Sridhar Rajgopalan asks why with all our progress, our educational systems are not getting better and better. The learning levels for the very poor are very low. Sridhar has tests that enable benchmarking that start conversations about whether students are really learning, rather than resting satisfied that more students are in school. There is mechanical learning, but not a lot of understanding. Sridhar’s group develops sheets for teachers to help them teach children basic ideas that they are missing. They also have in-school communication programs. Most important, it helps them analyze why the misconceptions happen. E.g., students think the largest angle is the one with the longest arms. “MindSpark” is a “personalized adapative learning tool.” “The real power of tools like these will come not from animation but intelligence.” Students who make different mistakes are guided through different thought processes. The aim is to provide personalized education at scale. Results: All children benefit, but the weakest students benefit the most. This is only on partially about tech. It’s mainly about the science of learning: How do students learn better. Interdisciplinary. It’s important to develop a body of systematic knowledge: When children are learning, these are the misconceptions, this is how to detect it, this is how to correct. .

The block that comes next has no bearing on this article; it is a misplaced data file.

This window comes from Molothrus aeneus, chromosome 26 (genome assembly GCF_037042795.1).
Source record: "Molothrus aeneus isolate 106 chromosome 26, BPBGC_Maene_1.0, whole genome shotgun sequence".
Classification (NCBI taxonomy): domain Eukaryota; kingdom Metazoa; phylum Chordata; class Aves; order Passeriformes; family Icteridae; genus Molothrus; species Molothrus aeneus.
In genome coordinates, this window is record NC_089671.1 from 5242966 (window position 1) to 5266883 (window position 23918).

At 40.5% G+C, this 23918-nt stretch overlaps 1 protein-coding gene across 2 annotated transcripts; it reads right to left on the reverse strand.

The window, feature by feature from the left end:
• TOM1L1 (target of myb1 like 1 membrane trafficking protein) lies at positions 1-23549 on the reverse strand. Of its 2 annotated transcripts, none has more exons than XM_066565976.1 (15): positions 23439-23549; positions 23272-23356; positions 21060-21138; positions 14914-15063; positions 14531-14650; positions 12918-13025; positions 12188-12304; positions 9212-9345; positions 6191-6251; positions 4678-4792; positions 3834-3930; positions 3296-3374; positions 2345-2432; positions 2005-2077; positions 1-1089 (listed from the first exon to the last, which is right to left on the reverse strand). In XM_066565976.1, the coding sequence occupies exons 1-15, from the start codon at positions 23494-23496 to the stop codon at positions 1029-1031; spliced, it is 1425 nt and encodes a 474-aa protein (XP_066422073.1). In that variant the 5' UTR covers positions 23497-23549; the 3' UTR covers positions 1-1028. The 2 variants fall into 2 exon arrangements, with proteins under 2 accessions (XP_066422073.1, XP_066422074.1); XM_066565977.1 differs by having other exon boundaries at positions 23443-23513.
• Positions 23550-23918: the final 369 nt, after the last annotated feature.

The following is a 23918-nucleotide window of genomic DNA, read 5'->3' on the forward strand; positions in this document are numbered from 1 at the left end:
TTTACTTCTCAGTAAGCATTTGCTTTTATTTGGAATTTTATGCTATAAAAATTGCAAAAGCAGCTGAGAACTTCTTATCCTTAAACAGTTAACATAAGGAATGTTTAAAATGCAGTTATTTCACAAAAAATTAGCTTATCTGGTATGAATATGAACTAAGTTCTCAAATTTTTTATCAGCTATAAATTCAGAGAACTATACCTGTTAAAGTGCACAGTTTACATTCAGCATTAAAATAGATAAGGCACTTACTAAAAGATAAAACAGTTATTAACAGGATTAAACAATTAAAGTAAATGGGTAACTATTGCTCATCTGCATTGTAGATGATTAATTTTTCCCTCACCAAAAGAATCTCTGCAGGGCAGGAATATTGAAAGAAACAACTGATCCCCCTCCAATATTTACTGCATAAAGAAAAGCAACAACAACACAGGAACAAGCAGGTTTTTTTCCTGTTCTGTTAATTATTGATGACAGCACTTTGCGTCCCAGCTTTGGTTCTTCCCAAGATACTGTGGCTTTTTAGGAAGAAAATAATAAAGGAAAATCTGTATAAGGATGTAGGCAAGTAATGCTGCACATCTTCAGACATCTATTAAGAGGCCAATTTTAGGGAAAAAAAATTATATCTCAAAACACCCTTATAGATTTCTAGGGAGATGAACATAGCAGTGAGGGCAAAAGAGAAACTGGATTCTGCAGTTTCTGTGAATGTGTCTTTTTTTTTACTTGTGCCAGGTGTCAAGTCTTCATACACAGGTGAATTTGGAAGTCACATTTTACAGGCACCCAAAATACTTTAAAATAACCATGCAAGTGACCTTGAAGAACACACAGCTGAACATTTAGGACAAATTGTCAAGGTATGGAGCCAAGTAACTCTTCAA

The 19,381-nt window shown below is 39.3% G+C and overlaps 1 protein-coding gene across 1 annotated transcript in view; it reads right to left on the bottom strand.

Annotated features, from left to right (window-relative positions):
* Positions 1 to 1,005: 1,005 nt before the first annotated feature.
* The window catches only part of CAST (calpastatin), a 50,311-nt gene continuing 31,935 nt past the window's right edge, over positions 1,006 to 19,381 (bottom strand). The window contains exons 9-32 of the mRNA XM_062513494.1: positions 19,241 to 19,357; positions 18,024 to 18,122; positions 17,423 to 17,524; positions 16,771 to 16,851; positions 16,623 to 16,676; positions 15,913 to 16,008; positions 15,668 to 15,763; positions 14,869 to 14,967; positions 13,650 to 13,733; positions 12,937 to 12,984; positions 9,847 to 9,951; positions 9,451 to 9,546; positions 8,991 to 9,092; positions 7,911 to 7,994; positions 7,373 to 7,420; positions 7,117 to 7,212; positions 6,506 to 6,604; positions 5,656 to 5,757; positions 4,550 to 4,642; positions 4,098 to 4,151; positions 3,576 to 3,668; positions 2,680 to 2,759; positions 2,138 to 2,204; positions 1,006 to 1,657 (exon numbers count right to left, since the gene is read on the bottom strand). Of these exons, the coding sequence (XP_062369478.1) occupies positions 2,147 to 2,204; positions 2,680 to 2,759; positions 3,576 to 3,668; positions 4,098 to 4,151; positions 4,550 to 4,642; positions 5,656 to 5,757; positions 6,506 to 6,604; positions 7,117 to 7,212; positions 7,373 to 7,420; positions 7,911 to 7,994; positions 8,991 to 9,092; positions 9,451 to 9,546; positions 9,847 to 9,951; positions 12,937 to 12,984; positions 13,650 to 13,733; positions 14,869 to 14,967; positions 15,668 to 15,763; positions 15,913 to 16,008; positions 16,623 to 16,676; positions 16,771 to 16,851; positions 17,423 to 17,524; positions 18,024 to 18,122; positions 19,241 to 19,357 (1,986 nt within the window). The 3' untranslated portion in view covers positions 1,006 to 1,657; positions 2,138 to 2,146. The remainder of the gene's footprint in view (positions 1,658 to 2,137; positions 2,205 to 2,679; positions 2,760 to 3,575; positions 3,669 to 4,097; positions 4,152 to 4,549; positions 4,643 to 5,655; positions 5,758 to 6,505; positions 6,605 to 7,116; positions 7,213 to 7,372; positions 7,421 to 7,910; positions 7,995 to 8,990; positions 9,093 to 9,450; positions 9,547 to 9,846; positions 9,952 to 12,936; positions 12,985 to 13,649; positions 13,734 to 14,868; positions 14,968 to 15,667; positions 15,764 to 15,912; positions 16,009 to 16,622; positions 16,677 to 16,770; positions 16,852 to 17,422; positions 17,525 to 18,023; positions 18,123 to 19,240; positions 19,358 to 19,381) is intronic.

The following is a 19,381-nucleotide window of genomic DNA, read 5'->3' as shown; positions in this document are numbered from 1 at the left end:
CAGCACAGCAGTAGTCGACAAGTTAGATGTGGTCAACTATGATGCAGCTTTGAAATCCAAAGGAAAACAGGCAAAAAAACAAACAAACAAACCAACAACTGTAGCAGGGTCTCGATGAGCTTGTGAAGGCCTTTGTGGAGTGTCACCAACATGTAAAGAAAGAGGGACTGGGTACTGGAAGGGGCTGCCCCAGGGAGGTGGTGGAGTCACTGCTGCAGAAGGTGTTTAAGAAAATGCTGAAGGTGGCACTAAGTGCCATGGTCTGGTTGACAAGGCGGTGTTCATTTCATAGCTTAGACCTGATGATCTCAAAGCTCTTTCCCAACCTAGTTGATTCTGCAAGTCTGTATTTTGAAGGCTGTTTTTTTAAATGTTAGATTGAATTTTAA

Diego Sanchez de Leon, Head of Talent and Organization Performance at EALA Accenture. He sees the integration of work and learning. Learning will be continuous, on demand, just in time, integrated with work. Learning will be contextual, embedded in what we do every day. Individual leadership. This applies better to technological learning than to behavioral learning. We need to reach a balance between the two. This means more of a demand output. People need to have the mindset to learn. That means self-management, self-awareness, self-assessment. They need multi-channel blending and choice; e.g., some people like to listen to books when they drive, others don’t. Unit duration is going down: from weeks of learning down to seconds. That gives us a sense of continuous learning. Learning is collaborative, and we need to learn how to measure that. There will be more transparency of value of skills vs. cost. We need to get better at balancing rights and obligations. We may well see the same amount of spending spent on fewer people. We need to master multiple content resources. We need a common design method and tools for developing learning areas. The shift in investment will go to learning and experience and less to developing materials. Finally, we will reuse everything on the job for learning. The aim is to increase our assimilation capacity: our ability to do things.